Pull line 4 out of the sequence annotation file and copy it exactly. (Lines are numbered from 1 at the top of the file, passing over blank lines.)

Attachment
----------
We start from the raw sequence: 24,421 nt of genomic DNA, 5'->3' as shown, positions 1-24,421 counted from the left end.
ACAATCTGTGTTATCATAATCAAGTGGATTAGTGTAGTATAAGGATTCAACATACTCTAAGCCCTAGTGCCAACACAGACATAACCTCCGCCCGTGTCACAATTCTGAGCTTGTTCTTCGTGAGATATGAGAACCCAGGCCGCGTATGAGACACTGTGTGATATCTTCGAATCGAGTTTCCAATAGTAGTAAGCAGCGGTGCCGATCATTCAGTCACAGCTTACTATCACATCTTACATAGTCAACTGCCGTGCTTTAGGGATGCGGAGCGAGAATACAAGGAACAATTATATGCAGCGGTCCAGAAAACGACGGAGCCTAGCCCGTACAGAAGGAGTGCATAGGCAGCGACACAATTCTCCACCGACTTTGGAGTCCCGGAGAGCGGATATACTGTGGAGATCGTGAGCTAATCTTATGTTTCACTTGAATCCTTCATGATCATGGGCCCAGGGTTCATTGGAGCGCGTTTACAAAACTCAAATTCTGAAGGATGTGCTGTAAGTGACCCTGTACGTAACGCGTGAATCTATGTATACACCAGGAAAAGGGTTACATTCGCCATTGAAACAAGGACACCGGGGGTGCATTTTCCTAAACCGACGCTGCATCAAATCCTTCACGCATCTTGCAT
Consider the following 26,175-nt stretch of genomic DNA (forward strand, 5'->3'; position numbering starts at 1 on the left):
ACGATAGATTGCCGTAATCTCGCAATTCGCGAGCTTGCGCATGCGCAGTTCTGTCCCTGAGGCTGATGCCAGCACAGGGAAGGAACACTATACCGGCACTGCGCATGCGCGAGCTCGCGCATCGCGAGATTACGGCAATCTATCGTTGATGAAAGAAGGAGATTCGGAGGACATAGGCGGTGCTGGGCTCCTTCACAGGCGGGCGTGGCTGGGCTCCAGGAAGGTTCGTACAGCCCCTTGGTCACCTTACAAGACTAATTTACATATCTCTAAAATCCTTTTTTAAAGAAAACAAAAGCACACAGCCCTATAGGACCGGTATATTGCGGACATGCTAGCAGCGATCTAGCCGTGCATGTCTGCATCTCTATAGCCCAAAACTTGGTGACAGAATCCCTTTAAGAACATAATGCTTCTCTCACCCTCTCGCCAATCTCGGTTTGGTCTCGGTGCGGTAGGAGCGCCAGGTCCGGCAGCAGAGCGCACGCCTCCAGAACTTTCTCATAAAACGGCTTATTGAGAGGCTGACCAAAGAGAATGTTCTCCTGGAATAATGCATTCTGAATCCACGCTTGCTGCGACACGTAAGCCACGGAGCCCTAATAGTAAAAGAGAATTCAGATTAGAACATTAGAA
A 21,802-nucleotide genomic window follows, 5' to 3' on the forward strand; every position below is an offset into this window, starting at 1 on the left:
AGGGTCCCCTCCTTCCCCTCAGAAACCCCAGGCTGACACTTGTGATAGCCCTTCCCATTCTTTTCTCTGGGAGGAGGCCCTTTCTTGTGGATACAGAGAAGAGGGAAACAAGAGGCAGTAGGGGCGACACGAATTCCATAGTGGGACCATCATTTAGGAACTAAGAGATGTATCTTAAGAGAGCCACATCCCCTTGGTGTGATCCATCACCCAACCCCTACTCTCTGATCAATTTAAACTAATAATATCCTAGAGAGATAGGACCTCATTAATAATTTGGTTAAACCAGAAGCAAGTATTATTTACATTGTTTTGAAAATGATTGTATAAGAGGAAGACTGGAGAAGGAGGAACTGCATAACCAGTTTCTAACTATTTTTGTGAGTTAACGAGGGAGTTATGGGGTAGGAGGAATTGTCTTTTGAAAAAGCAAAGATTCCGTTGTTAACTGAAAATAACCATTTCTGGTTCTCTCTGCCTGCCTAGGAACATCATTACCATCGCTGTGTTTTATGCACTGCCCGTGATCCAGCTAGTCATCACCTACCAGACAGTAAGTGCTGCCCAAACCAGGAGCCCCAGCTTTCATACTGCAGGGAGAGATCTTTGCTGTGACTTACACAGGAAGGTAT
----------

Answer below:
ACGATAGATTGCCGTAATCTCGCAATTCGCGAGCTTGCGCATGCGCAGTTCTGTCCCTGAGGCTGATGCCAGCACAGGGAAGGAACACTATACCGGCACTGCGCATGCGCGAGCTCGCGCATCGCGAGATTACGGCAATCTATCGTTGATGAAAGAAGGAGATTCGGAGGACATAGGCGGTGCTGGGCTCCTTCACAGGCGGGCGTGGCTGGGCTCCAGGAAGGTTCGTACAGCCCCTTGGTCACCTTACAAGACTAATTTACATATCTCTAAAATCCTTTTTTAAAGAAAACAAAAGCACACAGCCCTATAGGACCGGTATATTGCGGACATGCTAGCAGCGATCTAGCCGTGCATGTCTGCATCTCTATAGCCCAAAACTTGGTGACAGAATCCCTTTAAGAACATAATGCTTCTCTCACCCTCTCGCCAATCTCGGTTTGGTCTCGGTGCGGTAGGAGCGCCAGGTCCGGCAGCAGAGCGCACGCCTCCAGAACTTTCTCATAAAACGGCTTATTGAGAGGCTGACCAAAGAGAATGTTCTCCTGGAATAATGCATTCTGAATCCACGCTTGCTGCGACACGTAAGCCACGGAGCCCTAATAGTAAAAGAGAATTCAGATTAGAACATTAGAA